Neighbors Object to Multi-Unit Housing Zone on Loomis Street

February 14, 2024

Several neighbors voiced opposition to plans for zoning part of Loomis Street for multi-unit housing by right during a Bedford Planning Board virtual public hearing on Tuesday.

The rezoning is part of the town’s response to a state law that requires at least 50 buildable acres that would accommodate multi-unit housing without restrictions that would make units unsuitable for families with children. Multi-unit means at least three on a single parcel.

After several months of public outreach and working sessions, the Planning Board designated two areas for compliance. One is a corridor along the south side of Loomis Street, across South Road, and west on Railroad Avenue to Commercial Avenue, which is also included.

The board accepted comments before, during, and after its formal presentation on the proposals. After more than three-and-a-half hours, it voted to continue the public hearing to Feb. 27.

Joyce Nelson, a Webber Avenue resident, said Loomis Street is “a close neighborhood noted for its quaint and unique housing,” that risks becoming “citified” by the change. “Bedford has a pastoral and a small-town feel coupled with its unique older architecture, and Loomis Street is an excellent example of Bedford’s unique appeal. I would not want any of those houses to be supplanted by an apartment building.”

Looms Street resident Marcia Mulcahy said that the neighborhood is “almost being penalized” because of its proximity to public transportation and stores. “Buildings of this magnitude should really be in an area of their own and not in the middle of a neighborhood,” she said. Another Loomis Street resident, Joy Kenen, said she is “opposed to this whole thing.” 

Matt Lentine of Otis Street said that opening the area to multi-unit development will exacerbate in-town traffic, and “one of the zoning areas out by the highway might be more suitable.” He also opposes the Railroad Avenue portion. “I understand why this may not be an issue for folks who reside outside the area,” but he said he feels a potential negative impact.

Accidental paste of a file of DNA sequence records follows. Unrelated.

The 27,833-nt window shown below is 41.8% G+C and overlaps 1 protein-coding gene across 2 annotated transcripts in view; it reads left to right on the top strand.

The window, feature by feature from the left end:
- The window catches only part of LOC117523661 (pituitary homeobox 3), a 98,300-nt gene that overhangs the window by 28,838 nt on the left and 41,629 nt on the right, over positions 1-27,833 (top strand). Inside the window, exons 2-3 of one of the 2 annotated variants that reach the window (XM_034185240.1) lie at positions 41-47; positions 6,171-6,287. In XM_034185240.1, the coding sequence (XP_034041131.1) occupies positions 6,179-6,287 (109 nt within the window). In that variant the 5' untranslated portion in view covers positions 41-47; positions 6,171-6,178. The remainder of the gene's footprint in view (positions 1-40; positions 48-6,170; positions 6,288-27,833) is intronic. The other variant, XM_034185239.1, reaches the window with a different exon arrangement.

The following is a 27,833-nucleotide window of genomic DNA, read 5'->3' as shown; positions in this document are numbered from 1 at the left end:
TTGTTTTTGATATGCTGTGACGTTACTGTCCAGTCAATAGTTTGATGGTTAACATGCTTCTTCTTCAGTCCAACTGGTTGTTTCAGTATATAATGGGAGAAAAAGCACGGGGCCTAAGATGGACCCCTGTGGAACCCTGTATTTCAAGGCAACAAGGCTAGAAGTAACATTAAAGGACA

Renu Bostwick, who lives on nearby Hartford Street, pointed out that any changes are likely to be gradual, as they were when the west end of Loomis Street was rezoned to mixed use. But Mulcahy replied that the street now features a mixed-use complex, and plans have been approved for another on nearby Railroad Avenue. “I just don’t think that this road should be carrying any more than that.” 

Resident Nicholas Howard, who has participated in most of the board’s working sessions, repeated his call for eliminating Commercial Avenue from the zoning overlay. He sees it as “an area the town would like to keep at the ready to acquire if it ever comes on the market.”

The only other disagreement during the hearing was internal, as the board voted 3-2 to eliminate minimum and maximum parking space requirements on new developments. Several speakers encouraged this change for environmental reasons. 

But former Selectman Joe Piantedosi of the Depot Park Advisory Committee testified that it appears residents are already using the public parking on both sides of South Road near the park.

Member Amy Lloyd said the change might engender negative town meeting votes. “I don’t disagree that we want to reduce vehicular traffic as much as we can,” she said. “But I know many people feel there needs to be parking spaces. Let’s bring them along gently rather than throw the zoning in their face and risk a down vote.” 

Member Steve Hagan also voted to require one parking space per unit. Kenen said that visitors to Loomis Street residents can only park off the street.